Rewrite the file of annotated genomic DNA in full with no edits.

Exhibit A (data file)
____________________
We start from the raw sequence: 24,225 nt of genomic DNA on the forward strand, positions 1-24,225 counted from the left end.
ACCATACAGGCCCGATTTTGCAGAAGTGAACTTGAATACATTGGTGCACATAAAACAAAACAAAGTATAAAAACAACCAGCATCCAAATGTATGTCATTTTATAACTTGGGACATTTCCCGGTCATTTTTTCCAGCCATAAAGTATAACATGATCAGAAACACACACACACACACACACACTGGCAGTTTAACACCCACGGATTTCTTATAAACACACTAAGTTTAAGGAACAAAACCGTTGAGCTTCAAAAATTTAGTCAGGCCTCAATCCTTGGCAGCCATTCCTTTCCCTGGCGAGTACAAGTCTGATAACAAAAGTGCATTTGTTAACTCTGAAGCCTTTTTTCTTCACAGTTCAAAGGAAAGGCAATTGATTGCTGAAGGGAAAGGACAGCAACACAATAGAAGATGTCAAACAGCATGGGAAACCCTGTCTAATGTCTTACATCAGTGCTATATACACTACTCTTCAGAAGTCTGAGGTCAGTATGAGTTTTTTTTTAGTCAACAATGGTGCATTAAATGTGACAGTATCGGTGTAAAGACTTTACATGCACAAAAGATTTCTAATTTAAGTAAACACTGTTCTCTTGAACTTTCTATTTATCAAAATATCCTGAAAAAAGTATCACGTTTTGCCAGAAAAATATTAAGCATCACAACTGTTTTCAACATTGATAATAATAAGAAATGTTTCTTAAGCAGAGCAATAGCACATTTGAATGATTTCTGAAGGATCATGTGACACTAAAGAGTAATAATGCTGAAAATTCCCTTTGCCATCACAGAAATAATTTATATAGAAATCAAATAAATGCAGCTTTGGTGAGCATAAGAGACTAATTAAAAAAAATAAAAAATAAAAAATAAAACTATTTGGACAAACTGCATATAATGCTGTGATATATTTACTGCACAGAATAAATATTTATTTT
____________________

We start from the raw sequence: 24,225 nt of genomic DNA on the forward strand, positions 1-24,225 counted from the left end.
ACCATACAGGCCCGATTTTGCAGAAGTGAACTTGAATACATTGGTGCACATAAAACAAAACAAAGTATAAAAACAACCAGCATCCAAATGTATGTCATTTTATAACTTGGGACATTTCCCGGTCATTTTTTCCAGCCATAAAGTATAACATGATCAGAAACACACACACACACACACACACTGGCAGTTTAACACCCACGGATTTCTTATAAACACACTAAGTTTAAGGAACAAAACCGTTGAGCTTCAAAAATTTAGTCAGGCCTCAATCCTTGGCAGCCATTCCTTTCCCTGGCGAGTACAAGTCTGATAACAAAAGTGCATTTGTTAACTCTGAAGCCTTTTTTCTTCACAGTTCAAAGGAAAGGCAATTGATTGCTGAAGGGAAAGGACAGCAACACAATAGAAGATGTCAAACAGCATGGGAAACCCTGTCTAATGTCTTACATCAGTGCTATATACACTACTCTTCAGAAGTCTGAGGTCAGTATGAGTTTTTTTTTAGTCAACAATGGTGCATTAAATGTGACAGTATCGGTGTAAAGACTTTACATGCACAAAAGATTTCTAATTTAAGTAAACACTGTTCTCTTGAACTTTCTATTTATCAAAATATCCTGAAAAAAGTATCACGTTTTGCCAGAAAAATATTAAGCATCACAACTGTTTTCAACATTGATAATAATAAGAAATGTTTCTTAAGCAGAGCAATAGCACATTTGAATGATTTCTGAAGGATCATGTGACACTAAAGAGTAATAATGCTGAAAATTCCCTTTGCCATCACAGAAATAATTTATATAGAAATCAAATAAATGCAGCTTTGGTGAGCATAAGAGACTAATTAAAAAAAATAAAAAATAAAAAATAAAACTATTTGGACAAACTGCATATAATGCTGTGATATATTTACTGCACAGAATAAATATTTATTTT